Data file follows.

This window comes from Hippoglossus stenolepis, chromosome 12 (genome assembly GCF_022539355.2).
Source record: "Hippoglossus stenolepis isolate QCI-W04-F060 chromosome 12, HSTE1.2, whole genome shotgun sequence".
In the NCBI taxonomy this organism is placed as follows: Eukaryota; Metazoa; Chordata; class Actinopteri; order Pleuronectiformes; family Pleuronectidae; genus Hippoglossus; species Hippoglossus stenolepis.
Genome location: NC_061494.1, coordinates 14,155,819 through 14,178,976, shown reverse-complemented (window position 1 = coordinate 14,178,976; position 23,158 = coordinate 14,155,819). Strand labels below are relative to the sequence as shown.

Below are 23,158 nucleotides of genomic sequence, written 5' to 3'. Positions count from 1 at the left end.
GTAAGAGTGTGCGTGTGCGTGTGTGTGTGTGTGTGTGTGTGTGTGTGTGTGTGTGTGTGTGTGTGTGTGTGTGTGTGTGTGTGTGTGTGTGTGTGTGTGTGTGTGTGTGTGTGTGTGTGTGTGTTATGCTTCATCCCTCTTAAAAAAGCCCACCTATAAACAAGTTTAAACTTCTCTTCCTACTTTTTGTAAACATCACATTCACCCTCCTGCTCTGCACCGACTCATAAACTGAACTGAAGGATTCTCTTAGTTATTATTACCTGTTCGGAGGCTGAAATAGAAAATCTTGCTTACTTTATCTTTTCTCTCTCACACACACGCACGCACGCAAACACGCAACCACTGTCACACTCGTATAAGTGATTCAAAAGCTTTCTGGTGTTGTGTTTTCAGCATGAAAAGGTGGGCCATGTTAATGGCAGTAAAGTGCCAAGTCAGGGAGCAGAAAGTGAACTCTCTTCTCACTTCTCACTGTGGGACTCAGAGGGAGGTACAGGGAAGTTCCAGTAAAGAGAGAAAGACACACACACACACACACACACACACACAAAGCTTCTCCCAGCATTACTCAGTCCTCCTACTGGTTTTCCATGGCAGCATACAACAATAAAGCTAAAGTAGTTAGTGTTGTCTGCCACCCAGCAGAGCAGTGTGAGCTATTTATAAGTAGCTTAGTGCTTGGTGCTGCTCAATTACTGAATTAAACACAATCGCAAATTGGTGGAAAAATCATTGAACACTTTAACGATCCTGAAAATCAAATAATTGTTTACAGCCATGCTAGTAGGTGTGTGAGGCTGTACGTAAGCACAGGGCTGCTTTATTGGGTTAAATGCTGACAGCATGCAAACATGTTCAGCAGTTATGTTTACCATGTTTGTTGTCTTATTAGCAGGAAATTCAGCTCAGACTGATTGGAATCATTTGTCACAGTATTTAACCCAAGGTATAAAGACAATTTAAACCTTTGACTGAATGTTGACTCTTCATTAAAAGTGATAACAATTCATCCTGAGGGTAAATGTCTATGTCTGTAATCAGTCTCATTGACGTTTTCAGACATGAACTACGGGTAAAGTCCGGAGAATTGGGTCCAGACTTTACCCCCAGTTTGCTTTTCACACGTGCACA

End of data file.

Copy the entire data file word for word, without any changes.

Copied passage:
This window comes from Hippoglossus stenolepis, chromosome 12 (genome assembly GCF_022539355.2).
Source record: "Hippoglossus stenolepis isolate QCI-W04-F060 chromosome 12, HSTE1.2, whole genome shotgun sequence".
In the NCBI taxonomy this organism is placed as follows: Eukaryota; Metazoa; Chordata; class Actinopteri; order Pleuronectiformes; family Pleuronectidae; genus Hippoglossus; species Hippoglossus stenolepis.
Genome location: NC_061494.1, coordinates 14,155,819 through 14,178,976, shown reverse-complemented (window position 1 = coordinate 14,178,976; position 23,158 = coordinate 14,155,819). Strand labels below are relative to the sequence as shown.

Below are 23,158 nucleotides of genomic sequence, written 5' to 3'. Positions count from 1 at the left end.
GTAAGAGTGTGCGTGTGCGTGTGTGTGTGTGTGTGTGTGTGTGTGTGTGTGTGTGTGTGTGTGTGTGTGTGTGTGTGTGTGTGTGTGTGTGTGTGTGTGTGTGTGTGTGTGTGTGTGTGTGTGTTATGCTTCATCCCTCTTAAAAAAGCCCACCTATAAACAAGTTTAAACTTCTCTTCCTACTTTTTGTAAACATCACATTCACCCTCCTGCTCTGCACCGACTCATAAACTGAACTGAAGGATTCTCTTAGTTATTATTACCTGTTCGGAGGCTGAAATAGAAAATCTTGCTTACTTTATCTTTTCTCTCTCACACACACGCACGCACGCAAACACGCAACCACTGTCACACTCGTATAAGTGATTCAAAAGCTTTCTGGTGTTGTGTTTTCAGCATGAAAAGGTGGGCCATGTTAATGGCAGTAAAGTGCCAAGTCAGGGAGCAGAAAGTGAACTCTCTTCTCACTTCTCACTGTGGGACTCAGAGGGAGGTACAGGGAAGTTCCAGTAAAGAGAGAAAGACACACACACACACACACACACACACACAAAGCTTCTCCCAGCATTACTCAGTCCTCCTACTGGTTTTCCATGGCAGCATACAACAATAAAGCTAAAGTAGTTAGTGTTGTCTGCCACCCAGCAGAGCAGTGTGAGCTATTTATAAGTAGCTTAGTGCTTGGTGCTGCTCAATTACTGAATTAAACACAATCGCAAATTGGTGGAAAAATCATTGAACACTTTAACGATCCTGAAAATCAAATAATTGTTTACAGCCATGCTAGTAGGTGTGTGAGGCTGTACGTAAGCACAGGGCTGCTTTATTGGGTTAAATGCTGACAGCATGCAAACATGTTCAGCAGTTATGTTTACCATGTTTGTTGTCTTATTAGCAGGAAATTCAGCTCAGACTGATTGGAATCATTTGTCACAGTATTTAACCCAAGGTATAAAGACAATTTAAACCTTTGACTGAATGTTGACTCTTCATTAAAAGTGATAACAATTCATCCTGAGGGTAAATGTCTATGTCTGTAATCAGTCTCATTGACGTTTTCAGACATGAACTACGGGTAAAGTCCGGAGAATTGGGTCCAGACTTTACCCCCAGTTTGCTTTTCACACGTGCACA